Productivity techniques are an ever-evolving and important topic. From the bustling entrepreneur seeking the next breakthrough to the seasoned professional striving for work-life harmony, the pursuit of heightened efficiency seems to be a universal endeavour. When we are productive and efficient at our work, not only are we helping our careers and making our organisations more successful; but producing quality output within the time allocated for work means we have more time for ourselves and our families or doing what we love.
Previous Productivity Improvement Techniques
In our earlier article on how to maximize productivity, we shared eight tips that can be seamlessly incorporated into your workday. Here are seven more productivity techniques (a couple of which require more long-term effort, such as habit building) that involve time management and enhancing your surroundings to boost productivity.
1. The Pomodoro productivity techniques
The Pomodoro technique is a time management method invented by Francisco Cirillo in the late 1980s. This method has proven effective for many because it is easy to use and adjust to suit your needs. It breaks your time into short, doable chunks during which you focus intensely on your task and then take a break. The technique is so named because Cirillo used a tomato-shaped kitchen timer (pomodoro is Italian for tomato), but you can of course use any time-keeping device of your choice.
- Have your list of tasks and a timer ready.
- Set your timer for 25 minutes and get cracking on your task.
- When the timer goes off, take a 5-minute break.
- Repeat the process three more times.
- Take a longer 15-30 minute break.
The Pomodoro productivity technique helps if you struggle to focus, get distracted easily or tend to procrastinate. By breaking down big tasks or projects into something you only need to do for the next 25 minutes, the task seems less overwhelming and indomitable. It’s easier to train your mind to stay focused for a relatively short period of 25 minutes. If 25 minutes is too long or short, you can customize the work-break intervals to make it suit your ideal duration of focus.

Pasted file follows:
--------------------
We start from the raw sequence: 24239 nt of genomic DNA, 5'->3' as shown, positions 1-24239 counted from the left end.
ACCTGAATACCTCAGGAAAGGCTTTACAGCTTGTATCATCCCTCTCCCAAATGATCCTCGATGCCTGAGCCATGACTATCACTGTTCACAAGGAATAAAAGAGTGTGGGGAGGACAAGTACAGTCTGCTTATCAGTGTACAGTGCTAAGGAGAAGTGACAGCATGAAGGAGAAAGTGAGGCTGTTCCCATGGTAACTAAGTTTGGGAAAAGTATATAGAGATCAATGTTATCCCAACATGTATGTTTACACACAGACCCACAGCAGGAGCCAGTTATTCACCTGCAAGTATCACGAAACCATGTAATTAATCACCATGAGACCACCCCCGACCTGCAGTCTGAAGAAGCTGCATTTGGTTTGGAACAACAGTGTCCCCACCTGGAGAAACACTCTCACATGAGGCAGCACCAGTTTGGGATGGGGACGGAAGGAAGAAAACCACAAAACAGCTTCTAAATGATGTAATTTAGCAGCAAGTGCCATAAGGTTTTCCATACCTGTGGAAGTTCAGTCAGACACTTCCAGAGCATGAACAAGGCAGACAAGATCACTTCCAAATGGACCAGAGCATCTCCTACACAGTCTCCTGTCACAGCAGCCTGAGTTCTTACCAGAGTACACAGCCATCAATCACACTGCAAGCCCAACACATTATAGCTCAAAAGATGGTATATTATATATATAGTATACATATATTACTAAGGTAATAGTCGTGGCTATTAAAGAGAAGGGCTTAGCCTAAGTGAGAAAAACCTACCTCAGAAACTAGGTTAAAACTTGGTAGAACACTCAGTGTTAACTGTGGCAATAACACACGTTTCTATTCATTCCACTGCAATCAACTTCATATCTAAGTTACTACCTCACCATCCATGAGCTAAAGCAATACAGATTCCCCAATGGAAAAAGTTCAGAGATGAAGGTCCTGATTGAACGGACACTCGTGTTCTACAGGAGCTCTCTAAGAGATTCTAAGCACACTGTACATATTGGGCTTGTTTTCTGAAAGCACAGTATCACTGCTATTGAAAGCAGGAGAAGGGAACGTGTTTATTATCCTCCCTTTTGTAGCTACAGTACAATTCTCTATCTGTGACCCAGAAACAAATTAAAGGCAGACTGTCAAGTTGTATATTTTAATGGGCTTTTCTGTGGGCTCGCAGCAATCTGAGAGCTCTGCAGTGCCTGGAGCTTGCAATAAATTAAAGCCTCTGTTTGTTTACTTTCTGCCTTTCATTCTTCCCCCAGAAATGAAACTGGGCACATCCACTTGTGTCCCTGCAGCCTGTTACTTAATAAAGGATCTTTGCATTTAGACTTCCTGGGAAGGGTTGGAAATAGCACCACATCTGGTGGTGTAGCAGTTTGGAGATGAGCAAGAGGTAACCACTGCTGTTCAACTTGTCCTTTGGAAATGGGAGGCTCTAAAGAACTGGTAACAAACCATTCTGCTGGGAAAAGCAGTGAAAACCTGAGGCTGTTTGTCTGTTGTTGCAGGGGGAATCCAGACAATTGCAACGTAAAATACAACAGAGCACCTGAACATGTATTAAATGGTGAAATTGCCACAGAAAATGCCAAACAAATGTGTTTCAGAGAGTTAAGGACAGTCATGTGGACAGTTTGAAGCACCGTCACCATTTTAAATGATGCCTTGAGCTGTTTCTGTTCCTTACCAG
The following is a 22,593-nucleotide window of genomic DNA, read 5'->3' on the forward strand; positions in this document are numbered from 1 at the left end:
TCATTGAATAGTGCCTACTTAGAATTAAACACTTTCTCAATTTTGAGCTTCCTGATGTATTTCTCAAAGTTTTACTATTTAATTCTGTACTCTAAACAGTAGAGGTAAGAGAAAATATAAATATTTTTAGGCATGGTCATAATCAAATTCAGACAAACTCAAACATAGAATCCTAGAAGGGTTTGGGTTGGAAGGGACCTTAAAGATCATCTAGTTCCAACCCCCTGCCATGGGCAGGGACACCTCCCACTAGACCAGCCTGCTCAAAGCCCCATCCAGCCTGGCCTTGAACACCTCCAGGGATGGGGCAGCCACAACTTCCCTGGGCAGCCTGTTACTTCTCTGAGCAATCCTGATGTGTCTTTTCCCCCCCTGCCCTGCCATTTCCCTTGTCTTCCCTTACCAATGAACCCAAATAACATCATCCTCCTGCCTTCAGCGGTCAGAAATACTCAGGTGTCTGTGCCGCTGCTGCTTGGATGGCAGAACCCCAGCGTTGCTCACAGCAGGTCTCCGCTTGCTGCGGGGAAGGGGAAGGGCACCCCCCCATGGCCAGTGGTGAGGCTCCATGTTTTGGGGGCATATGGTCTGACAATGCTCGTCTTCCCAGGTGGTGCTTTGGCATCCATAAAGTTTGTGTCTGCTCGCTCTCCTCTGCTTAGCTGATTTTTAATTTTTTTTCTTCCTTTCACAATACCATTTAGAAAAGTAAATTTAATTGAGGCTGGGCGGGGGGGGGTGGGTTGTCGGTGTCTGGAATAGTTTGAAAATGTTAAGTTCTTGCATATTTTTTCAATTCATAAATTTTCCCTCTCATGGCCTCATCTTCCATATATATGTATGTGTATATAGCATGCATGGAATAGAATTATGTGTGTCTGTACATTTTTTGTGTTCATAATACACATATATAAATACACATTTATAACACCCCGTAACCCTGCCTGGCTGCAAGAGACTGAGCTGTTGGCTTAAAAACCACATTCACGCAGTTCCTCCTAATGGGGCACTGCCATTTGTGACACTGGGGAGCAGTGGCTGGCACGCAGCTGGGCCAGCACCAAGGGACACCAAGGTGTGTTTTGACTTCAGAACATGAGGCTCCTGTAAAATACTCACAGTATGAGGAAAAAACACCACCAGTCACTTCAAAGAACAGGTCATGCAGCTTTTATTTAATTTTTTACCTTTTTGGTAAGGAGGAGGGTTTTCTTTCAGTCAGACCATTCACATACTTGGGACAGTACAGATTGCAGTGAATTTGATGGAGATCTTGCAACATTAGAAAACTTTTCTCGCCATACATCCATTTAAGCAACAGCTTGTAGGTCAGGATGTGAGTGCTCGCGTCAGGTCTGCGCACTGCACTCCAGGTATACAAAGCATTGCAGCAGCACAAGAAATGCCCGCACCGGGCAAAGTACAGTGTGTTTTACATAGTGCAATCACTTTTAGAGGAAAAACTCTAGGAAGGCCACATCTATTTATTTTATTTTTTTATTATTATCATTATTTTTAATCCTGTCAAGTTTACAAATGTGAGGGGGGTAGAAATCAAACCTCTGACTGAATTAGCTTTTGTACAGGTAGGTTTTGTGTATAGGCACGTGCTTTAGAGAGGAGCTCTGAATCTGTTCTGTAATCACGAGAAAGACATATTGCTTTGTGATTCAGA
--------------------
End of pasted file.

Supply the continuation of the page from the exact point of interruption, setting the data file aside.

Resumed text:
2. Don’t overschedule
For the Pomodoro technique to work, you need a chunk of (preferably uninterrupted) time. This means not filling your schedule for the day or week to the maximum. If you have eight hours in a workday, resist the urge to fill it with meetings and the like. In fact, you should under-schedule your day to allow for contingencies and delays. Overscheduling leaves little room for unexpected events or changes in plans. When your schedule is too rigid, it becomes challenging to adapt to unforeseen circumstances such as a deadline that is brought forward or particularly abominable traffic. Also, you need breathing room for thinking and planning, not just doing.
3. Effective communication productivity techniques
A report by the Economist Intelligence Unit on communication in the workplace published in 2018 found that poor communication has a tremendous impact on business. These include failures in completing projects (44%), missed performance goals (25%) and lost sales (18%). In another study, 43% of business leaders claimed that poor communication decreases productivity. A recent 2023 study reported that 72% of business leaders believe that effective communication increases their teams’ productivity.
Clear communication is essential for providing the information needed to get work done and minimizing mistakes and misunderstandings. It raises the productivity of individuals and teams by letting information and expectations flow unhindered and making things run smoothly. There are many ways to improve communication at the individual, departmental and organisational levels – from active listening to project management platforms and more. Here are some techniques:
- Learn to actively listen – This is more than just the occasional nod. Paraphrase what was said.
- Show empathy – Understand the emotion that was conveyed when the facts were shared with the phrase, “It seems like you are…”. Emotions shared are as important as facts.
- Ask questions – Ask questions instead of making statements. For instance, if you want to rebuff an erroneous statement, phrase it into a question, “Could it be that you have erroneously…?”. This gives room for openness.
- Summarize the discussion – Every communication has a purpose. It would be counterproductive for a 10-minute discussion to end up with the question, “Why did they say that?”